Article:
Interest in secession movements grows on Facebook

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As calls for secession among anti-Trump activists capture national attention, secession movements that existed before the results of the presidential election were clear are gaining new online followers by the day.

Several Facebook pages dedicated to a California secession are particularly seeing growing interest. Groups including the Yes California Independence Campaign, the California National Party, and Californians For Independence have experienced striking growth since the results of the presidential election were announced on November 9.

The largest campaign, Yes California, nearly doubled its number of Facebook followers over the course of several days. On November 8, the page had 11,437 likes from American users; By November 11, the page had 21,048 likes from users in the United States, Vocativ discovered. The other pages dedicated to California similarly saw dramatic spikes in new followers.

More Sharp Rise In Calls For Secession As Trump Claims Victory

Interest in independence is also surfacing in other states. Some residents of the Pacific Northwest are demanding independence. Cascadia, a "bio-region" composed of Oregon, Washington, and parts of British Columbia, saw a spike in new followers on Facebook since Election Day. The region's largest movement in terms of Facebook followers, CascadiaNow, added thousands of new likes since November 8, a Vocativ analysis showed. An effort and website called Yes Cascadia was also established, seemingly as a political offshoot of CascadiaNow.

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University of California, Davis students protest in Davis, California, U.S. following the election of Donald Trump as President of the United States November 9, 2016. REUTERS/Max Whittaker
Police detain a protester marching against president-elect Donald Trump in Oakland, California, U.S., November 9, 2016. REUTERS/Noah Berger
Protesters against president-elect Donald Trump march peacefully through Oakland, California, U.S., November 9, 2016. A separate group earlier in the night set fire to garbage bins and smashed multiple windows. REUTERS/Noah Berger
University of California, Davis students protest on campus in Davis, California, U.S. following the election of Donald Trump as President of the United States November 9, 2016. REUTERS/Max Whittaker
University of California, Davis students protest on campus in Davis, California, U.S. following the election of Donald Trump as President of the United States November 9, 2016. REUTERS/Max Whittaker
Oakland police officers chase a group of about 50 protesters against president-elect Donald Trump in Oakland, California, U.S., November 9, 2016. Members of the group set fire to garbage bins and broke multiple windows. REUTERS/Noah Berger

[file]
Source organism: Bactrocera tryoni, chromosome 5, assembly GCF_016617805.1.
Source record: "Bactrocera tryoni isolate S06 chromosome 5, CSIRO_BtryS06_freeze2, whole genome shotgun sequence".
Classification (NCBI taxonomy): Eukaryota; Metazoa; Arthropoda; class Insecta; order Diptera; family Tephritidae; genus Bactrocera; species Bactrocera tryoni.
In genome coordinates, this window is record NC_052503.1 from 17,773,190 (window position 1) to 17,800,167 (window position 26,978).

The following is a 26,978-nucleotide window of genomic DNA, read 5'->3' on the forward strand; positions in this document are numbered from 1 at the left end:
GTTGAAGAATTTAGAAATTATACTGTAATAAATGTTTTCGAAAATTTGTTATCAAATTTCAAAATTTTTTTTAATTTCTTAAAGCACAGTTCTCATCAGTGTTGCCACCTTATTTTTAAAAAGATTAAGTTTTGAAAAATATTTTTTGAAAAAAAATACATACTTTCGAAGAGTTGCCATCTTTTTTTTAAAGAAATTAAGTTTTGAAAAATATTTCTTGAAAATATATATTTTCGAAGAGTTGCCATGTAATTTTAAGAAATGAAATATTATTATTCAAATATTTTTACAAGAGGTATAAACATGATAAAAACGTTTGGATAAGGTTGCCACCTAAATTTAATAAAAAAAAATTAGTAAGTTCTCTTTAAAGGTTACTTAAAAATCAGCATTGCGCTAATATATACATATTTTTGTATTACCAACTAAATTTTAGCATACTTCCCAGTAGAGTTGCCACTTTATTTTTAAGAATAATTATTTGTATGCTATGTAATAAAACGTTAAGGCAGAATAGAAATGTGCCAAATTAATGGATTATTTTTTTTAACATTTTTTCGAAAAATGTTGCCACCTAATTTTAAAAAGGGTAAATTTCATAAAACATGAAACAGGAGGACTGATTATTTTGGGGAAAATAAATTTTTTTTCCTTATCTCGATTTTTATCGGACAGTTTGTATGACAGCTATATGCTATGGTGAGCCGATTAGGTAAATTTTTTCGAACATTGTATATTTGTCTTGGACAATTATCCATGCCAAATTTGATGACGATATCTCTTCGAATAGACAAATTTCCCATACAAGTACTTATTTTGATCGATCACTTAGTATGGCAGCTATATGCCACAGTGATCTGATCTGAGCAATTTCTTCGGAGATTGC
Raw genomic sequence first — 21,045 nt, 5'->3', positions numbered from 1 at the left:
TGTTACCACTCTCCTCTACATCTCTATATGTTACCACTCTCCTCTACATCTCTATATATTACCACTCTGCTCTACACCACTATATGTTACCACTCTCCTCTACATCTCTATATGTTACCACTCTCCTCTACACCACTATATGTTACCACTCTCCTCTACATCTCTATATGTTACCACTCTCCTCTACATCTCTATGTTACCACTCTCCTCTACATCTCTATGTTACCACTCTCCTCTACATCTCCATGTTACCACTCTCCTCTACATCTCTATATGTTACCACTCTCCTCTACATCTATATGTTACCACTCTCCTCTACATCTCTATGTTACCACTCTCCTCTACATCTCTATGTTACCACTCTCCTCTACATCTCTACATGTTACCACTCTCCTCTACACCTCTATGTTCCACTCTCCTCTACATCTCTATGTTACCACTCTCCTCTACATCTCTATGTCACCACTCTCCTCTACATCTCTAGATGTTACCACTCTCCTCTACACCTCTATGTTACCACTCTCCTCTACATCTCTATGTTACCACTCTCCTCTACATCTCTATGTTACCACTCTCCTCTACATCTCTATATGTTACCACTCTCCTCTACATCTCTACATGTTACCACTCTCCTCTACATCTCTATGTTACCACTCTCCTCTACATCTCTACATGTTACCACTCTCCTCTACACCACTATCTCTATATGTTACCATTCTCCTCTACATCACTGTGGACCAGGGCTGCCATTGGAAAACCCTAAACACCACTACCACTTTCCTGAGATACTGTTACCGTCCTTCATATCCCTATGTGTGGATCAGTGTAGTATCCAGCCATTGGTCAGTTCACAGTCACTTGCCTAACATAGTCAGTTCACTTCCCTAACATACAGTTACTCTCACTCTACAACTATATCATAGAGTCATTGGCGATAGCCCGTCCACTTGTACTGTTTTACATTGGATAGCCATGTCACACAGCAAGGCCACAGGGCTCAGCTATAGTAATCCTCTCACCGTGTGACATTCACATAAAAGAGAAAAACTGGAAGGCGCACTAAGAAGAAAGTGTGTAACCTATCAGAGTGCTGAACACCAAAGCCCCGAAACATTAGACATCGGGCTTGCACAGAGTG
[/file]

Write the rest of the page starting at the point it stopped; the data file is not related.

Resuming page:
Protesters against president-elect Donald Trump march through Oakland, California, U.S., November 9, 2016. REUTERS/Noah Berger
University of California, Davis students sit in an intersection during a protest in Davis, California, U.S. following the election of Donald Trump as President of the United States November 9, 2016. REUTERS/Max Whittaker
A woman passes burning garbage during a demonstration in Oakland, California, U.S. following the election of Donald Trump as President of the United States November 9, 2016. REUTERS/Noah Berger
Students gather in Malcom X Plaza at San Francisco State University in San Francisco, California, U.S. following the election of Donald Trump as President of the United States November 9, 2016. REUTERS/Stephen Lam
Students embrace each other during a demonstration at San Francisco State University in San Francisco, California, U.S. following the election of Donald Trump as President of the United States November 9, 2016. REUTERS/Stephen Lam
Students chant as they demonstrate at San Francisco State University in San Francisco, California, U.S. following the election of Donald Trump as President of the United States November 9, 2016. REUTERS/Stephen Lam
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Outside the West Coast, the Second Vermont Republic and the Foundation for New Hampshire Independence also saw boosts in the number of new Facebook likes since Tuesday, although online support for those groups is minimal.

Despite any increased interest, however, an actual act of secession seems impossible. In 1861, when Texans wanted to secede from the United States, the Supreme Court decided states can't do so unilaterally. "The legality of seceding is problematic," Eric McDaniel, an associate professor of government at the University of Texas at Austin, told The Texas Tribune earlier this year after Britain decided to leave the E.U. "The Civil War played a very big role in establishing the power of the federal government and cementing that the federal government has the final say in these issues."

A constitutional law professor at the University of Pennsylvania also told the San Francisco Chronicle that a California secession is "not realistic." An amendment to the Constitution would be needed to establish legal framework for a state to secede, Kermit Roosevelt said.

The post Interest In Secession Movements Grows On Facebook appeared first on Vocativ.

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